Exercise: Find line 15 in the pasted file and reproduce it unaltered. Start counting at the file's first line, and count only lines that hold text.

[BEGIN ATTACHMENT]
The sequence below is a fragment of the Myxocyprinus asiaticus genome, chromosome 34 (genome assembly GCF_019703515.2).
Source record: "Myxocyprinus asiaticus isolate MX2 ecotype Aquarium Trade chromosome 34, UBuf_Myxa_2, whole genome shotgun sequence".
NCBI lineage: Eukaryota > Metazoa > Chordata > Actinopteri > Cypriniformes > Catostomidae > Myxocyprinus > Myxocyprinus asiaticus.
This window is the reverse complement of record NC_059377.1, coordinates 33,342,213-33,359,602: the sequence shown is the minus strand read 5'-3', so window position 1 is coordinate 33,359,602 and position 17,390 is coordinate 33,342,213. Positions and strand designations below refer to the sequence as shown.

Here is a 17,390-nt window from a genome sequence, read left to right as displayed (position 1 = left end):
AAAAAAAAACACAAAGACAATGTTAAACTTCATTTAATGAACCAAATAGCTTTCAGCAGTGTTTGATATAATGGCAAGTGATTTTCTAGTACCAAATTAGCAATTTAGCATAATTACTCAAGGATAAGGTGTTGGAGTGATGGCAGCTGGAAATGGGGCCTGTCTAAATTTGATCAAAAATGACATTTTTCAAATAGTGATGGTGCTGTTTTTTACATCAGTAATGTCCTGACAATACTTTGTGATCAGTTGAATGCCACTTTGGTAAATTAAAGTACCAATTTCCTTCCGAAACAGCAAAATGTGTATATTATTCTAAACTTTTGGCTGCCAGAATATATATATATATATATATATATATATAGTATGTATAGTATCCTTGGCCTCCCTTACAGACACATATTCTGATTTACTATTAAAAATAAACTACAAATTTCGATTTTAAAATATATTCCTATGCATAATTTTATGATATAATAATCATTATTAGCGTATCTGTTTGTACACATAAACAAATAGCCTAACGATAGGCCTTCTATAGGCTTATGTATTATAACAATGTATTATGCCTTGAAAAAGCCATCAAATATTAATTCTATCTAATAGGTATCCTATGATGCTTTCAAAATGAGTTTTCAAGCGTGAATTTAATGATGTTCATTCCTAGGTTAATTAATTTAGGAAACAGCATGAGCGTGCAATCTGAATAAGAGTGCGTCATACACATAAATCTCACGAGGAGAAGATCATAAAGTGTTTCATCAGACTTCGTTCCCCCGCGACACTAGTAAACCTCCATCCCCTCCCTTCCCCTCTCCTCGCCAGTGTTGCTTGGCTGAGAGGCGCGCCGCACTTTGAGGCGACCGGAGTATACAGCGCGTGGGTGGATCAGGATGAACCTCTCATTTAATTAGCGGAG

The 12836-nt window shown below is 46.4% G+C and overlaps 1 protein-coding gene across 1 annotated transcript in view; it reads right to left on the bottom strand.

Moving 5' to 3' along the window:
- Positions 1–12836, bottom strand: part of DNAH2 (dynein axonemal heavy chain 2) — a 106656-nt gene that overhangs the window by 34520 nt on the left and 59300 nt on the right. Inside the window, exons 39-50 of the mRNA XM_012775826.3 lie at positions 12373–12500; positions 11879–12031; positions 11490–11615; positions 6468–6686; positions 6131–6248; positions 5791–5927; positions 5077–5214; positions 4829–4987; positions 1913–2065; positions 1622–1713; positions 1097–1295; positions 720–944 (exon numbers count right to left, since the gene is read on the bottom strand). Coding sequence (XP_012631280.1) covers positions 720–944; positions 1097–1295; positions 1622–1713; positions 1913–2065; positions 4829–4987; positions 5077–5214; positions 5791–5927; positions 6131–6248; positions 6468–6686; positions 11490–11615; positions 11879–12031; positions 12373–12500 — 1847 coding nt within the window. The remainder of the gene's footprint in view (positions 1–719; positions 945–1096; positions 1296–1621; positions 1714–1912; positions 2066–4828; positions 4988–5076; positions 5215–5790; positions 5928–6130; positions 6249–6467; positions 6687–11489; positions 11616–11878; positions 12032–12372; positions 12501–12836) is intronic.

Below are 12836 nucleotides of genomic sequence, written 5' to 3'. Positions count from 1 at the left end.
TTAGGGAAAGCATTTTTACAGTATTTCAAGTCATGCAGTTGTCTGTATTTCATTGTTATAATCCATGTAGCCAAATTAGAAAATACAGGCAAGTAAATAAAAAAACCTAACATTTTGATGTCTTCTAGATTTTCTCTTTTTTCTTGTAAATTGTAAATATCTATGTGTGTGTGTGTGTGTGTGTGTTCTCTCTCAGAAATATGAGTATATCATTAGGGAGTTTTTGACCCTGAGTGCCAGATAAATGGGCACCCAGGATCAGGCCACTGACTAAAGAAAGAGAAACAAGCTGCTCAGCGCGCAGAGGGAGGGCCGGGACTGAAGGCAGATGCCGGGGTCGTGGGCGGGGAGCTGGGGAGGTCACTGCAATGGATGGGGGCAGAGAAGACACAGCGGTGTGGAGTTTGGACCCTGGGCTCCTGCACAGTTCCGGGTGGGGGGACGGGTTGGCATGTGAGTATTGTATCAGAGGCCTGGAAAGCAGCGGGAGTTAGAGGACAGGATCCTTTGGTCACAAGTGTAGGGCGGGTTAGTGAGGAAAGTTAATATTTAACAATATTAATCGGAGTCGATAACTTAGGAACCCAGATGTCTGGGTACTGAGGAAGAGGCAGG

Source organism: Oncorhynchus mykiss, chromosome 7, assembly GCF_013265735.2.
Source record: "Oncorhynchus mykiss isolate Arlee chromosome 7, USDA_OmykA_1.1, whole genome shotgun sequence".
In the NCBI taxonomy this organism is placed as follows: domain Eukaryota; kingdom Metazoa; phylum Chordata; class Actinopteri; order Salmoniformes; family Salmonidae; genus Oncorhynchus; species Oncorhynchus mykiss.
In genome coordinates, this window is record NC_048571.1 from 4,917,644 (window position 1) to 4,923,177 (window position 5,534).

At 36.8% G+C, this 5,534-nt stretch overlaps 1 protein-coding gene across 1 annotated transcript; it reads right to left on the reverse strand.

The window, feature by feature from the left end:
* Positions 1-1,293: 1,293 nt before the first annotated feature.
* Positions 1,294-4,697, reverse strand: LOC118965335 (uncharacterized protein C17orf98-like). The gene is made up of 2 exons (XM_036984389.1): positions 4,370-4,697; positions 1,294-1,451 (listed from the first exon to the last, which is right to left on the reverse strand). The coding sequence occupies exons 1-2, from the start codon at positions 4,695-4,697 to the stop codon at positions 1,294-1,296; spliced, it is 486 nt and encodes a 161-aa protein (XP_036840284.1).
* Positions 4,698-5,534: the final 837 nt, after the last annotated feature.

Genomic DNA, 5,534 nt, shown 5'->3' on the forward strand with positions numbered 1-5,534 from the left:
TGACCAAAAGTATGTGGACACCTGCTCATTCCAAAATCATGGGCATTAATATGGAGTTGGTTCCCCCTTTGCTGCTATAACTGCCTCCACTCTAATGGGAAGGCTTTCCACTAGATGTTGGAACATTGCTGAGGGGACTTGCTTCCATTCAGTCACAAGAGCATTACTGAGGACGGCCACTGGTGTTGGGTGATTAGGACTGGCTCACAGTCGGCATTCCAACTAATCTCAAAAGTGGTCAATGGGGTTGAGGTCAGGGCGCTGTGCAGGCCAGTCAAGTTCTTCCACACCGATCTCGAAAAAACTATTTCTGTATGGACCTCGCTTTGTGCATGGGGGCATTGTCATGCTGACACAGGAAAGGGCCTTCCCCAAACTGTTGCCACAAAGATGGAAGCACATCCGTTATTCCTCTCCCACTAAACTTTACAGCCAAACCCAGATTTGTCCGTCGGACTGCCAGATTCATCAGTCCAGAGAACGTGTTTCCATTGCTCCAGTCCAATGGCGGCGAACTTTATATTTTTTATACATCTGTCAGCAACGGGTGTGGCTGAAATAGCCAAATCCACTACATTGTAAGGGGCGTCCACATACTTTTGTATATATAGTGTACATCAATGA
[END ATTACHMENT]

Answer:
In genome coordinates, this window is record NC_048571.1 from 4,917,644 (window position 1) to 4,923,177 (window position 5,534).